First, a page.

DeepRobust
A pytorch adversarial library for attack and defense methods on images and graphs
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Deep neural networks (DNNs) have achieved significant performance in various tasks. However, recent studies have shown that DNNs can be easily fooled by small perturbation on the input, called adversarial attacks. As the extensions of DNNs to graphs, Graph Neural Networks (GNNs) have been demonstrated to inherit this vulnerability. Adversary can mislead GNNs to give wrong predictions by modifying the graph structure such as manipulating a few edges. This vulnerability has arisen tremendous concerns for adapting GNNs in safetycritical applications and has attracted increasing research attention in recent years. Thus, it is necessary and timely to provide a comprehensive overview of existing graph adversarial attacks and the countermeasures. In this survey, we categorize existing attacks and defenses, and review the corresponding stateoftheart methods. Furthermore, we have developed a repository with representative algorithms (https://github.com/DSEMSU/DeepRobust/tree/master/deeprobust/graph). The repository enables us to conduct empirical studies to deepen our understandings on attacks and defenses on graphs.
READ FULL TEXT VIEW PDFA pytorch adversarial library for attack and defense methods on images and graphs
Graphs can be used as the denotation of a large number of systems across various areas such as social science (social networks), natural science (physical systems, and proteinprotein interaction networks) and knowledge graphs. Graph Neural Networks (GNNs), which generalize traditional deep neural networks (DNNs) to graphs, pave a new way to effectively learn representations for graphs
(Wu et al., 2019b). Due to their strong representation learning capability, GNNs have gained practical significance in various applications ranging from data mining (Kipf and Welling, 2016)(Marcheggiani and Titov, 2017), and computer vision
(Landrieu and Simonovsky, 2018) to healthcare and biology (Ma et al., 2018).As new generalizations of traditional DNNs to graphs, GNNs inherit both advantages and disadvantages of traditional DNNs. Similar to traditional DNNs, GNNs are also powerful in learning representations of graphs and have permeated numerous areas of science and technology. Traditional DNNs are easily fooled by adversarial attacks (Goodfellow et al., 2014; Xu et al., 2019a). In other words, the adversary can insert slight perturbation during either the training or test phases, and the DNN models will totally fail. It is evident (Zügner et al., 2018) that GNNs also inherit this drawback. The attacker can generate graph adversarial perturbations by manipulating the graph structure or node features to fool the GNN models. As illustrated in Figure 1, originally node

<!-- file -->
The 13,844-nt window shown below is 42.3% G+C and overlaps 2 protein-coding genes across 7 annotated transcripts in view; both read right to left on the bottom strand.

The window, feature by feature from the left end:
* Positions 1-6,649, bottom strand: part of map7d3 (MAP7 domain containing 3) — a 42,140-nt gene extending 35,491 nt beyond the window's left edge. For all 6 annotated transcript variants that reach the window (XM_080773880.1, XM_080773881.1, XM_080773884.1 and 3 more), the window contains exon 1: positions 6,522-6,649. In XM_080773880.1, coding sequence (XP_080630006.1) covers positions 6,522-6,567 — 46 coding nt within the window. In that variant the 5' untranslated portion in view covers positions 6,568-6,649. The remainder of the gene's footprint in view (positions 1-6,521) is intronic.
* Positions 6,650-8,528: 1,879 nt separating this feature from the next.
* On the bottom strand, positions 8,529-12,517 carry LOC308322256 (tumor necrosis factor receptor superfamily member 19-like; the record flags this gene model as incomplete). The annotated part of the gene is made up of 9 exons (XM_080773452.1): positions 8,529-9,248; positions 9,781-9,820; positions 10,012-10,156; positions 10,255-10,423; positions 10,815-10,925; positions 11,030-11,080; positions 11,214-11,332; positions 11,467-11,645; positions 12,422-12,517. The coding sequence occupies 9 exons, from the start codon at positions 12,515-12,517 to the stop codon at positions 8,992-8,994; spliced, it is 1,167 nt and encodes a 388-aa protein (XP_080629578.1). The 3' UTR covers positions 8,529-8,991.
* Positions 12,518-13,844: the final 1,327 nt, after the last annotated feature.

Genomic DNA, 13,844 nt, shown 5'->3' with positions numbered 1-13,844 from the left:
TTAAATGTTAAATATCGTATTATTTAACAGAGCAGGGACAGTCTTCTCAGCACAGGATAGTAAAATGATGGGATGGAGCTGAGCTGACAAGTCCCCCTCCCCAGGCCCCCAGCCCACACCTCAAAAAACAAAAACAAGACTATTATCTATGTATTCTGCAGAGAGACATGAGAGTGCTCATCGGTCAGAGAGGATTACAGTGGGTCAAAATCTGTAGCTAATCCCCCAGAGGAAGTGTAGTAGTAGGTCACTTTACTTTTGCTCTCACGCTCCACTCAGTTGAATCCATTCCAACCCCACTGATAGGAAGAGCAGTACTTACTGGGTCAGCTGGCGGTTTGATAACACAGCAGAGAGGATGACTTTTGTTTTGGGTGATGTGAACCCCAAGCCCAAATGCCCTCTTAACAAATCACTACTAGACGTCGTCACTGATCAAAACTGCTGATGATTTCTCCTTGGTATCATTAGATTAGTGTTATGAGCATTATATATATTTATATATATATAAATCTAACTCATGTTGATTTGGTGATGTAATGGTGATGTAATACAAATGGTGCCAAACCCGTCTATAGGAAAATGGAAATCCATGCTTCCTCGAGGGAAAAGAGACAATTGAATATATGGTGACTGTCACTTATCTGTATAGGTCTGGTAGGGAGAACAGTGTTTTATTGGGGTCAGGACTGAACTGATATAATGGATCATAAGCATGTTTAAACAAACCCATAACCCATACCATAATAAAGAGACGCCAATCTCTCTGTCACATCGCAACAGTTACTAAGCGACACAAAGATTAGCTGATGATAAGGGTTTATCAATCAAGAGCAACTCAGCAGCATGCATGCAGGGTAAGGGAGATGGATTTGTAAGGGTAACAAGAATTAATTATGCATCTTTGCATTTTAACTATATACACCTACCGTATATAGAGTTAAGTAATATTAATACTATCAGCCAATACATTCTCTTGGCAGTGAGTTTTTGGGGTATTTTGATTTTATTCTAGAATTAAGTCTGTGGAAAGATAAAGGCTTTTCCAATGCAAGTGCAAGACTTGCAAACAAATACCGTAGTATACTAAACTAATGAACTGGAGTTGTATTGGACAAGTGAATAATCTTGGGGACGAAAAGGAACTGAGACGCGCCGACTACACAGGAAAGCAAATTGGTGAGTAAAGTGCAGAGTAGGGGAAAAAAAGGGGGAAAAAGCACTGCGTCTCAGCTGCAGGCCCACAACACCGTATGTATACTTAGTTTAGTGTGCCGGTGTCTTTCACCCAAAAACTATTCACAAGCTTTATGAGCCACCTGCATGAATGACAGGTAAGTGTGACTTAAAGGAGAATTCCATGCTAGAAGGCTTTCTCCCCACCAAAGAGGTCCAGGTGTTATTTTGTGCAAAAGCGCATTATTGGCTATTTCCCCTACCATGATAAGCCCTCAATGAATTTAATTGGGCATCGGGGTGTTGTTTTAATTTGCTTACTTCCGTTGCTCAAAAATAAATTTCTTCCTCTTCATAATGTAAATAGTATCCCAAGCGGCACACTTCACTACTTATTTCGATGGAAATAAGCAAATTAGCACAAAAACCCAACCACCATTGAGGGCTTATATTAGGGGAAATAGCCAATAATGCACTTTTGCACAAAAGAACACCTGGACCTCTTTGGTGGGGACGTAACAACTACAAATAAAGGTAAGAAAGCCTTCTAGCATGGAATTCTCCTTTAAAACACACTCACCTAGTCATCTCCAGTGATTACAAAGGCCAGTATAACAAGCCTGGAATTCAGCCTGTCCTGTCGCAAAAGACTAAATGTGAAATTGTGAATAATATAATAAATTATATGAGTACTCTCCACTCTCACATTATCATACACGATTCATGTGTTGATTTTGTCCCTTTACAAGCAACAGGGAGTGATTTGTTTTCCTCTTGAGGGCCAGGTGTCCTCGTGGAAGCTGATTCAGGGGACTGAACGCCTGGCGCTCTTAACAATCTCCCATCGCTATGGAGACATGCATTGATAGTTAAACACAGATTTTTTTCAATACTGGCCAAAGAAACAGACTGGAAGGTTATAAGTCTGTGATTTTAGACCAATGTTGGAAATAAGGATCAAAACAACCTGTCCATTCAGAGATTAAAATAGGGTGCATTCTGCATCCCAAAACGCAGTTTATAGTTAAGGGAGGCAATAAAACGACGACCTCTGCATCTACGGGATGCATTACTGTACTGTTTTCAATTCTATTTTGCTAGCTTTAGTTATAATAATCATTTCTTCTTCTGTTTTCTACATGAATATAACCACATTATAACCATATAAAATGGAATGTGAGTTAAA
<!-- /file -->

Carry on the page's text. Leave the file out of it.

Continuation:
was classified by the GNN model as a green node; after node
creates a new connection with node and modifies its own features, the GNN model misclassifies it as a blue node. Such vulnerability of GNNs has arisen tremendous concerns on applying them in safetycritical applications such as financial system and risk management. For example, in a credit scoring system, fraudsters can fake connections with several highcredit customers to evade the fraudster detection models; and spammers can easily create fake followers to increase the chance of fake news being recommended and spread. Therefore, there is an urgent need to investigate graph adversarial attacks and their countermeasures.Pushing this research has a great potential to facilitate the successful adoption of GNNs in a broader range of fields, which encourages increasing attention on graph adversarial attacks and defenses in recent years. Thus, it is necessary and timely to provide a comprehensive and systematic overview on existing algorithms. Meanwhile, it is of great importance to deepen our understandings on graph adversarial attacks via empirical study. These understandings can not only provide knowledge about the behaviors of attacks but also offer insights for us to design defense strategies. These motivate this survey with the following key purposes:
We categorize existing attack methods from various perspectives in Section 3 and review representative algorithms in Section 4.
We classify existing countermeasures according to their defense strategies and give a review on representative algorithms for each category in Section 5.
We perform empirical studies based on the repository we developed that provide comprehensive understandings on graph attacks and defenses in Section 6.
We discuss some promising future directions in Section 7.
Before presenting the review and empirical studies, we first introduce concepts, notations and definitions in this section.
In this survey, we use to denote the structure of a graph where is the set of nodes and is the edge set. We use matrix to denote the adjacency matrix of , where each entry means nodes and are connected in . Furthermore, we use to denote the node attribute matrix where
is the dimension of the node feature vectors. Thus, graph data can be denoted as
. There are a lot of learning tasks on graphs and in this work, we focus on the classification problems on graphs. Furthermore, we use with parameters to denote the learning models in this survey.NodeLevel Classification For nodelevel classification, each node in the graph belongs to a class in the label set . The graph model aims to learn a neural network, based on labeled nodes (training nodes), denoted as , to predict the class of unlabeled nodes (test nodes). The training objective function can be formulated as:
(1) 
where and are the predicted and the true label of node and
is a loss function such as cross entropy.